String ensembles from novice to pro
Erika Ludwig’s Berkshire Strings covers all things fiddle: group and private lessons, summer camp for kids, adult summer workshops, and year-round jams.
Photo by Matt Petricone
Stage lights shine, music stands are arranged, a dozen violinists take the stage. At a nod from the leader, sounds from Ireland to Quebec to Dixie fill the room. Slow fiddle tunes, fast fiddle tunes, majors and minors, all seem familiar, as is this Berkshire setting: a farmers’ market featuring music from the community.
Aside from Erika Ludwig, leader of the ensemble, none of the performers have been playing for more than three years. Indeed, a few bowed their first squeaky notes a mere three months ago.
The Fiddling Femmes are part of Berkshire Strings, a North Egremont program that includes group fiddle lessons for women, a summer music camp for kids, adult summer workshops, year-round jams for all, and the occasional opportunity to perform. The program revolves around fiddle music, an idiom that Erika describes as more accessible and less intimidating than classical music. “Fiddle tunes are traditionally taught by ear,” she explains. “They are passed on, generation to generation. For people who struggle with note reading, learning by ear is an intimate, immediate process.”
It’s a far cry from Erika’s own music education: formal viola lessons and parents who were Eastman graduates. “My first musical exposure was in utero,” she says. “My mother played cello in a symphony orchestra up until a month before I was born. I got rock-and-roll from Dad, concertos and quartets from Mom.”
Erika’s mother, Sigrid Mitchell, teaches music at Great Barrington’s Rudolf Steiner School. Her father is Bob Ludwig, the Maine-based mastering engineer who has won ten Grammy Awards and has worked with everyone from Beyoncé to Paul McCartney to Madonna to Beck. Completing the family business, Erika’s sister, Alexandra Ludwig, teaches music at Springfield College and directs the Pioneer Valley’s Flux Ensemble.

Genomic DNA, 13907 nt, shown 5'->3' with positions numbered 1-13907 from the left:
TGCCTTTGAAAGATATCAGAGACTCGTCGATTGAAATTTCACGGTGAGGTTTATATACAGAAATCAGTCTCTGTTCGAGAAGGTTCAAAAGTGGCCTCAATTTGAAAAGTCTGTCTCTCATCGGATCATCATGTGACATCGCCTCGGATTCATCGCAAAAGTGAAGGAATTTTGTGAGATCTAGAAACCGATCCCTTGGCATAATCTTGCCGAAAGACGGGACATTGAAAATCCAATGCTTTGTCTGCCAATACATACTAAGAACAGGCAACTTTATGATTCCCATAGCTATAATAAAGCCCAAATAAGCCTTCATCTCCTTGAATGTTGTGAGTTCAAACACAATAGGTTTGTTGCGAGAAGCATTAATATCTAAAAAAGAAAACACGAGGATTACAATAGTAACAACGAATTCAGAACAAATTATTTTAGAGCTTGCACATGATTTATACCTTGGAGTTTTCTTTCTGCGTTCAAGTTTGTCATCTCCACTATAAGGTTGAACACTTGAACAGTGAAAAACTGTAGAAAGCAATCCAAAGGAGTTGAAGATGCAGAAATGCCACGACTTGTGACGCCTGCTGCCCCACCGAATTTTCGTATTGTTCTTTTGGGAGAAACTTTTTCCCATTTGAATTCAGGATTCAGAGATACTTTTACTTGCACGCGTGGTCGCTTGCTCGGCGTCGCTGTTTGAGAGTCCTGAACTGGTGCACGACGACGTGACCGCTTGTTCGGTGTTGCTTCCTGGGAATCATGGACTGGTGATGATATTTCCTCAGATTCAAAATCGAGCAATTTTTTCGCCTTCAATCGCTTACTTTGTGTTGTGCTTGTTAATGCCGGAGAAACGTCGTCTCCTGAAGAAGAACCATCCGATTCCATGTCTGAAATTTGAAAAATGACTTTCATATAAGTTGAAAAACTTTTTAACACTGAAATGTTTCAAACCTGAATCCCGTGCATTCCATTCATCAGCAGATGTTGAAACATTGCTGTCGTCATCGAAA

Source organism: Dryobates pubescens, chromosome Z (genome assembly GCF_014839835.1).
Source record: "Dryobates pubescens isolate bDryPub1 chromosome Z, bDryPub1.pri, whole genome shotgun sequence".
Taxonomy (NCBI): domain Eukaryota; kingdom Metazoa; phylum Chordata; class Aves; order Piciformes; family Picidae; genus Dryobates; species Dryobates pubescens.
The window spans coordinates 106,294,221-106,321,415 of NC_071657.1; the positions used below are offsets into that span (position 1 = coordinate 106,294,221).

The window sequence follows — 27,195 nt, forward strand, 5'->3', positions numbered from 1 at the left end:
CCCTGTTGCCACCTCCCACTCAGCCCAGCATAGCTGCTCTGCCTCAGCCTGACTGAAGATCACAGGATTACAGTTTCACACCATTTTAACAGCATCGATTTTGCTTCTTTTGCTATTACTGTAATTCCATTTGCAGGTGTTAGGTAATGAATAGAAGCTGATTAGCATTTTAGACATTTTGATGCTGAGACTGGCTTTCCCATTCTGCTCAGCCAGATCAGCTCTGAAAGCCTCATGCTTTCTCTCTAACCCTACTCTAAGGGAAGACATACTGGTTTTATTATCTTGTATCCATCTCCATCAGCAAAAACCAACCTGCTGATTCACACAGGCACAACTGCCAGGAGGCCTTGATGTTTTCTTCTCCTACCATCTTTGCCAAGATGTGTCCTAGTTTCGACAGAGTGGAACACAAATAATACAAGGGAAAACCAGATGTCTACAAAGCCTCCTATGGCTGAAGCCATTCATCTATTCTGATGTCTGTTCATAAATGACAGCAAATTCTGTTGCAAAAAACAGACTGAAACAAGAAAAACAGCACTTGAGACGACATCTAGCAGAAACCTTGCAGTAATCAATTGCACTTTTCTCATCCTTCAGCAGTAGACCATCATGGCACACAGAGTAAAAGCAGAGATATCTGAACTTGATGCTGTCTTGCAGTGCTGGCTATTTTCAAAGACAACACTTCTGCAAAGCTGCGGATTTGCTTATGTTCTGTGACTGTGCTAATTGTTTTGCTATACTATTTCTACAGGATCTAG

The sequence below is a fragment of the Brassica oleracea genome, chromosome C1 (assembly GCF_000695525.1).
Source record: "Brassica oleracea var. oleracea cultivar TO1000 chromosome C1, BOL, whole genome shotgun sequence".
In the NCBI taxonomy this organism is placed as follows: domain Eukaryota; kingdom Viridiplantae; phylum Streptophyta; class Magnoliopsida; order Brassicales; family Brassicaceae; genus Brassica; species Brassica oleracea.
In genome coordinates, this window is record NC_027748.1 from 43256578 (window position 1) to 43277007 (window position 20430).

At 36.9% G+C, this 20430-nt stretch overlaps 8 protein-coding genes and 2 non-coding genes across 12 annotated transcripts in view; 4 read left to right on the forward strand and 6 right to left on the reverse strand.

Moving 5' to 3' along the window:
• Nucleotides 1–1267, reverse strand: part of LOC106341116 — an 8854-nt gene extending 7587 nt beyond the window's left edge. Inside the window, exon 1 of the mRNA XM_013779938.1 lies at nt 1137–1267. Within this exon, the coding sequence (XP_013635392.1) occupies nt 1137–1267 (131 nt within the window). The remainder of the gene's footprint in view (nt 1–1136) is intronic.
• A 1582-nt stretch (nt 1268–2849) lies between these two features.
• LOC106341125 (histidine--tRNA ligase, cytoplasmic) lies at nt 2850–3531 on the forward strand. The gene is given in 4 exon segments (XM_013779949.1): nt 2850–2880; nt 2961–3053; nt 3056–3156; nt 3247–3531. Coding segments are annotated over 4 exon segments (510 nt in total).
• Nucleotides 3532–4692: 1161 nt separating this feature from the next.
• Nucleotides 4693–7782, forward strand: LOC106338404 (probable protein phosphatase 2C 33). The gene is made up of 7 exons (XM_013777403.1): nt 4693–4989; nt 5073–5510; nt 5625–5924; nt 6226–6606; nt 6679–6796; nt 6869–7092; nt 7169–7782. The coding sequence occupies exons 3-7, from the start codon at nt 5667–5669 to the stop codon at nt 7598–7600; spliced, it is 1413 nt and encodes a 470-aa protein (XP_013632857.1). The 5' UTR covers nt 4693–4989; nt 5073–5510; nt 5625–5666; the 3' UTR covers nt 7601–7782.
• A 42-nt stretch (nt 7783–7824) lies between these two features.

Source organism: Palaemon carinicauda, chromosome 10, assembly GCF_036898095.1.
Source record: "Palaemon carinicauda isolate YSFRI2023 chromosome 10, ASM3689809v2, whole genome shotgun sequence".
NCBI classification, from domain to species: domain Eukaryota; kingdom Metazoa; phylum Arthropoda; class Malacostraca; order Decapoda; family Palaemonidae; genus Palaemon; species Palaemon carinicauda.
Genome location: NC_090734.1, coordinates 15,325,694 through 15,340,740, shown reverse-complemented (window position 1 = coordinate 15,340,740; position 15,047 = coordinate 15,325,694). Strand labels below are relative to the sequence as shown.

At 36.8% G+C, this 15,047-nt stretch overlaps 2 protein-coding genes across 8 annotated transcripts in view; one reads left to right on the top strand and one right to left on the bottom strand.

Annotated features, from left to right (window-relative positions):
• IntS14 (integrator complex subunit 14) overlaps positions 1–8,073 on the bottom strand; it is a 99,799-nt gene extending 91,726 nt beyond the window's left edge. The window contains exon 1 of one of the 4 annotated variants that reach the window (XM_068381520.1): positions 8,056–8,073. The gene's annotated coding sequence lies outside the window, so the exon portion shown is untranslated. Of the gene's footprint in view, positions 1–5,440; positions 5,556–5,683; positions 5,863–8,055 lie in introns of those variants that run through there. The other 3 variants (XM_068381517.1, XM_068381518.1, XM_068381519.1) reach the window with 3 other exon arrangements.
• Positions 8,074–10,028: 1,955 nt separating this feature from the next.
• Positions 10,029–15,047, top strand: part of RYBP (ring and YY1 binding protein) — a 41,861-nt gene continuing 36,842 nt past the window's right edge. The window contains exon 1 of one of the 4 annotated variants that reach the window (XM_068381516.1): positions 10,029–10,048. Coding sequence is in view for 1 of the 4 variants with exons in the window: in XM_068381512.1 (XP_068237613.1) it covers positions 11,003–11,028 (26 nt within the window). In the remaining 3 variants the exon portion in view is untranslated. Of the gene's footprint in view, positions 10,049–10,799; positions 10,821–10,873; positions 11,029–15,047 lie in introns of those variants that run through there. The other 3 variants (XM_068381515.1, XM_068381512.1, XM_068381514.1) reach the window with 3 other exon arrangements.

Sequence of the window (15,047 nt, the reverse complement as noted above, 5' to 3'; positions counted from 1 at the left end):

Erika began her teaching career at the Steiner School. A divorce led her to reimagine her goals via what she calls the “Berkshire Quilt”—the patchwork of part-time jobs, teaching, and gigging that is familiar to so many creatives in the Berkshires. In 2012, she placed a classified ad: “Gentlemen: give the lady in your life the unique gift of music lessons.” Twelve responses later, Fiddling Femmes was born.
Why a women’s group? “All along my desire has been to create a musical community,” Erika says. “My experience has been that having women at the heart of a community will make it a strong one. Learning something new is always intimidating in a group, and people can be especially self-conscious in a coed environment. For adults to learn something this complex, you need few distractions.” As it turned out, inquiries from prospective students have been mostly from women.
The class dynamics support what would otherwise be a lonely endeavor, which may be why so many of Erika’s students have stuck with an instrument that has a notorious reputation for a high pain-to-progress ratio.